Estranged People

New Charitable Partnership

I am happy announce that Ethiopia Judaica is now partnering with ESCO, described below. Any donations received through this site will go directly to assisting with their projects, which directly affect the Bete Israel people that this site was started to help.

The products that we sell here will still benefit individuals and their families of the Bete Israel community. A small purchase here can have a big impact in Ethiopia. For example, the sale of a $25 tapestry provides rent for a family for one month!  

El-Shaddai Charity Organization (ESCO) is a registered non-government and non-profit organization established to implement social projects that benefit the impoverished community in Ethiopia. The living standard of most people is beyond imagination. As was mentioned in previous blog articles, Ethiopia Judaica's mission is to assist those Ethiopians of Jewish descent. Many of their leaders and rabbis left for Israel in the first and second Exodus (1984 & 1991), so it is wonderful to have a trusted partner in Ethiopia to share our work with.
The biggest threat to the Ethiopian Jews is disease. In the Gondar region, most diseases are caused or complicated by the scarcity of clean, safe drinking water. People of all ages can get very sick from water borne diseases, but children under 5 years old are at the highest risk of death.

Scarcity of clean water also causes other hardships. Women do not have the chance to go to school because they are the collectors of water for their family and they spend much of the day walking to distant rivers and springs. Time and energy spent hauling water from great distances could be used much more productively farming or creating products such as what you see on this website. The availability of clean and safe water could bring more life opportunities to these people.

ESCO has made it a priority to provide clean, safe, water to people in rural Ethiopia; they have already implemented five water projects. Sponsoring water projects is saving the lives of people while also improving the quality of their lives! Apart from this project ESCO also provides free training programs to Ethiopian Jews. There are different fields of short term training that can change the life of these people in a positive manner. Many girls dropout of school, and are forced into prostitution just to survive or support their family. They risk unwanted pregnancies and many are exposed to HIV/AIDS. ESCO's programs provide the Ethiopian Jews with life skills, technical and vocational training. This means that they can make healthy, moral decisions and achieve employment in the fast growing private and social sectors of the economy.

Please consider making a donation to either of these ESCO projects with the donate button. Please include a message specifying which project you want to support through the PayPal page.

Social Status

There is a long history of prejudice against the Jewish people of Ethiopia.

For the two millennium they lived in the Gonder area of Ethiopia, their livelihood was primarily based on farming, blacksmithing, pottery and weaving.

Although these skills provided much needed products to their non–jewish neighbors, these trades were looked down upon. There were also many crazy stories such as the Jews having evil eyes that caused bad things to happen to people. Jews in Ethiopia were labeled with several derogatory terms – inculcating the population with a culture of discrimination.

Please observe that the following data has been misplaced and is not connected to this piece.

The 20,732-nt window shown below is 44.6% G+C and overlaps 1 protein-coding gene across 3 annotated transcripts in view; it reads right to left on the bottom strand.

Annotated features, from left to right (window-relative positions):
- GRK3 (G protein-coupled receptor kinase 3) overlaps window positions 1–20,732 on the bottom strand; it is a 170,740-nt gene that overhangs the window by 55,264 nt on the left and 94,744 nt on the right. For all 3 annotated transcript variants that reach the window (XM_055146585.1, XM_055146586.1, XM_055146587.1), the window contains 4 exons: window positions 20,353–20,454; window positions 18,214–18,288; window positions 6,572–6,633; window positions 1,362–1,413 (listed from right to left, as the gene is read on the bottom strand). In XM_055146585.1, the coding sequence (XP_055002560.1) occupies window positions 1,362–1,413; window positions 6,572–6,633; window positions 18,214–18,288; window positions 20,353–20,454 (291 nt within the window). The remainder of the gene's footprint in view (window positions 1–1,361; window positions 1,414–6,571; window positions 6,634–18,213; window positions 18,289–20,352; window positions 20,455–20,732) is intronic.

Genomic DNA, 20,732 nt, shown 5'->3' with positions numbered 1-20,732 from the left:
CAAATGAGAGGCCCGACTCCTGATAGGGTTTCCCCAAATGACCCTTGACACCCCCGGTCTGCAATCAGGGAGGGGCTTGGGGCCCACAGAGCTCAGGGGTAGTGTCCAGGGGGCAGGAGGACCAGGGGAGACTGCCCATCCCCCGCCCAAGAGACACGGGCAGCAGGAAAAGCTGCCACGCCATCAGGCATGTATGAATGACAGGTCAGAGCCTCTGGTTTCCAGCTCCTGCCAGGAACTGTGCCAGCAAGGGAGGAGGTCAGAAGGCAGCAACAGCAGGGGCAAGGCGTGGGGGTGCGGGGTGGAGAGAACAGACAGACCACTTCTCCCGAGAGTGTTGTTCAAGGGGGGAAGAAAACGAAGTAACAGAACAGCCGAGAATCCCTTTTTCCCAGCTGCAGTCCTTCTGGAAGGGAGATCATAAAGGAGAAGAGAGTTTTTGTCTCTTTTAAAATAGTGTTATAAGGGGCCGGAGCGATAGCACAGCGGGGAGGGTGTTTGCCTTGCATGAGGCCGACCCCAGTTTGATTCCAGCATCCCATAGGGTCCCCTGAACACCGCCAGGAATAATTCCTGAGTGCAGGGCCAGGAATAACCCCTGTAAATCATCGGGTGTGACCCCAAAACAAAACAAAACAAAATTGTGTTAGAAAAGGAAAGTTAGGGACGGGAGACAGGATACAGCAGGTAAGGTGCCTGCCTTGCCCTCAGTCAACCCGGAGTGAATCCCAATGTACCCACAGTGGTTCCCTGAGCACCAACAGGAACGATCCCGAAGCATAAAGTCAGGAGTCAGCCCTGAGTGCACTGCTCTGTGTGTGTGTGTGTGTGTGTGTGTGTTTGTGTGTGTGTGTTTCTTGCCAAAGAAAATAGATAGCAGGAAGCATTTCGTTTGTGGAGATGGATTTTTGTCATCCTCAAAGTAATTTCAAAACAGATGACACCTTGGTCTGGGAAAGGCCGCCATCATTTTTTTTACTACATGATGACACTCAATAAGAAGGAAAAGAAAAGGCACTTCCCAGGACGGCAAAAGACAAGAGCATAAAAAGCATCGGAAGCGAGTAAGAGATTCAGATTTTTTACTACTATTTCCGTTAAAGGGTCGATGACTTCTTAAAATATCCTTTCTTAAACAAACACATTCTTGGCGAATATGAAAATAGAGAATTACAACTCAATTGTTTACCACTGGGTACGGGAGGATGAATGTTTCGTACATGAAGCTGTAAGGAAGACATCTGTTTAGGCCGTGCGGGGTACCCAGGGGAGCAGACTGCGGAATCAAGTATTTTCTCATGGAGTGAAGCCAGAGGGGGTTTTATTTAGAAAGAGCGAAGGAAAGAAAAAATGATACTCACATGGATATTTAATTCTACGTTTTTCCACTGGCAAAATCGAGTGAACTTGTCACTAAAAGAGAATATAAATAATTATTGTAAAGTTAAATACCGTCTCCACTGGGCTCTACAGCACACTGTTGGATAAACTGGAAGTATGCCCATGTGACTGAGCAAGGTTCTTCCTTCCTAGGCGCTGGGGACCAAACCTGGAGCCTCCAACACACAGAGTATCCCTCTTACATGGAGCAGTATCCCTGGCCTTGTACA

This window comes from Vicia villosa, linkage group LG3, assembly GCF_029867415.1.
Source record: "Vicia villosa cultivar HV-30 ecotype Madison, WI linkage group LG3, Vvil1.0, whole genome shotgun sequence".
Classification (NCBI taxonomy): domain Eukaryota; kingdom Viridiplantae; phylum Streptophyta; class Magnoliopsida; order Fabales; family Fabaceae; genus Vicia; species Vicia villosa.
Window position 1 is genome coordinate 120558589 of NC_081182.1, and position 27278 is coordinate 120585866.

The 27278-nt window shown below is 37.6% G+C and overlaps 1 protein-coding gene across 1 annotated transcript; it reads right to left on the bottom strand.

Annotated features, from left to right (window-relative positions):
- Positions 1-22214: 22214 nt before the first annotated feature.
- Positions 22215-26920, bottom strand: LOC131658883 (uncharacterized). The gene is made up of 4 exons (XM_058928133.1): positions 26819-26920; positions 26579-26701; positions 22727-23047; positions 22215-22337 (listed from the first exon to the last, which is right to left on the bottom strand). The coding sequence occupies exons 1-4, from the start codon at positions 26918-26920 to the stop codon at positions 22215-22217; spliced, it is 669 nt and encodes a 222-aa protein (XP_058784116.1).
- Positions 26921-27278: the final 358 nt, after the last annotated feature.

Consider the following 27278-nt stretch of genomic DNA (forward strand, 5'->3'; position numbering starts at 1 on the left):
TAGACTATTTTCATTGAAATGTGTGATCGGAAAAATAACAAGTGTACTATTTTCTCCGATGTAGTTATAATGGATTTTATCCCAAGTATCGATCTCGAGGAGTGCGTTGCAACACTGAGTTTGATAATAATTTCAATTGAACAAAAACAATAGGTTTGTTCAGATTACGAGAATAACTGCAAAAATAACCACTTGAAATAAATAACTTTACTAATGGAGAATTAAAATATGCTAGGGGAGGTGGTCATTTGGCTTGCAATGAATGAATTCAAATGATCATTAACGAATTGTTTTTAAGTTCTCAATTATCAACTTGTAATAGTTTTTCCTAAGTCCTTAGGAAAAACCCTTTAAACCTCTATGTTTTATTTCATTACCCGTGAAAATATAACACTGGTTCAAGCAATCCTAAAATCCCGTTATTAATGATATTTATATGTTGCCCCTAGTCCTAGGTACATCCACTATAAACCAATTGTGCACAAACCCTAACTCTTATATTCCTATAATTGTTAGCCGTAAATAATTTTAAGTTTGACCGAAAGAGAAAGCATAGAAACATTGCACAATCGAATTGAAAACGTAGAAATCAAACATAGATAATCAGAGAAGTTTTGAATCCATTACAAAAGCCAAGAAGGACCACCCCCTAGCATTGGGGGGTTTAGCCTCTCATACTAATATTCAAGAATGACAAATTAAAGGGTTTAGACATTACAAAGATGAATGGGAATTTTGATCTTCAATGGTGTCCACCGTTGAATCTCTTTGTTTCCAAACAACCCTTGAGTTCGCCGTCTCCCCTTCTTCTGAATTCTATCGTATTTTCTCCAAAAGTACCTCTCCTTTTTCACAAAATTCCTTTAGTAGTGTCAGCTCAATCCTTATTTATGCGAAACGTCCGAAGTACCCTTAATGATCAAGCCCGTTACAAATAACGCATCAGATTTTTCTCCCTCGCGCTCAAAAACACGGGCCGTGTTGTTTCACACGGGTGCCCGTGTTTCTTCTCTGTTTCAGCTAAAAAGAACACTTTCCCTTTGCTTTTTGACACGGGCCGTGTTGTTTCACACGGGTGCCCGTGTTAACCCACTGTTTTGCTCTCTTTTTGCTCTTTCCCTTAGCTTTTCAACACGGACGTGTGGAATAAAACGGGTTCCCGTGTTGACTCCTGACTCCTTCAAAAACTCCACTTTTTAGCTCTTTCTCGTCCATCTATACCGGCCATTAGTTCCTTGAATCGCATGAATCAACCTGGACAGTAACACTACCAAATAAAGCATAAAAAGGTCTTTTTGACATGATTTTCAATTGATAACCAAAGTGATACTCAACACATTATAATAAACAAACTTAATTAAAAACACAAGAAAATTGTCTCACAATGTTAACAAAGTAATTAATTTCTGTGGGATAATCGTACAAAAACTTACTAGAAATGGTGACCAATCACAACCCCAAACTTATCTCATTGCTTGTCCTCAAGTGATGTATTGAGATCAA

Governing bodies have also participated in the oppression of the Jews there. At various periods of time, and under different governments, they were not allowed to own land, hold certain jobs or obtain an education.

The new government has changed these discriminatory laws, but it cannot force the change of heart of a people long biased against the Jews. My very first day in Ethiopia a man was talking very excitedly to the leader of the synagogue about his child being called the derogatory term for Jews in school by another child. He wanted the leader to write a letter to the school demanding that they do not allow this term to be used by the children. Although the Jewish children are now allowed an education, they still have to struggle against the prejudice of their culture, as do their parents in the streets.

Jobs are hard to obtain for all Ethiopians, but even harder for the Jews because of this prejudice. It is also hard for the Beta Israel who have just migrated in the past years to the city (in hopes of making Aliyah) to practice their skills in their one room huts, or to obtain jobs for which they have no training.

This is one of the reasons that we have this web site, to help these people with a livelihood of their skill, while they await their Aliyah to Israel. The Beta Abraham, who have been in the city several hundred years (
see About the Estranged), have had more training and education opportunities than those who just recently moved to the city. However, they still live in poverty conditions and struggle against the prejudice.

In fact, many keep their Jewish identity a secret in order to not inhibit their opportunities. An American friend of mine who works in Ethiopia says that when they do identify themselves to her ( a known Jew) , they whisper that they are a part of the community (meaning the Jewish community). There are some who have become more bold about their Jewish faith– this web site was originally the idea of one of these men who desired to help his people to have better living and working conditions.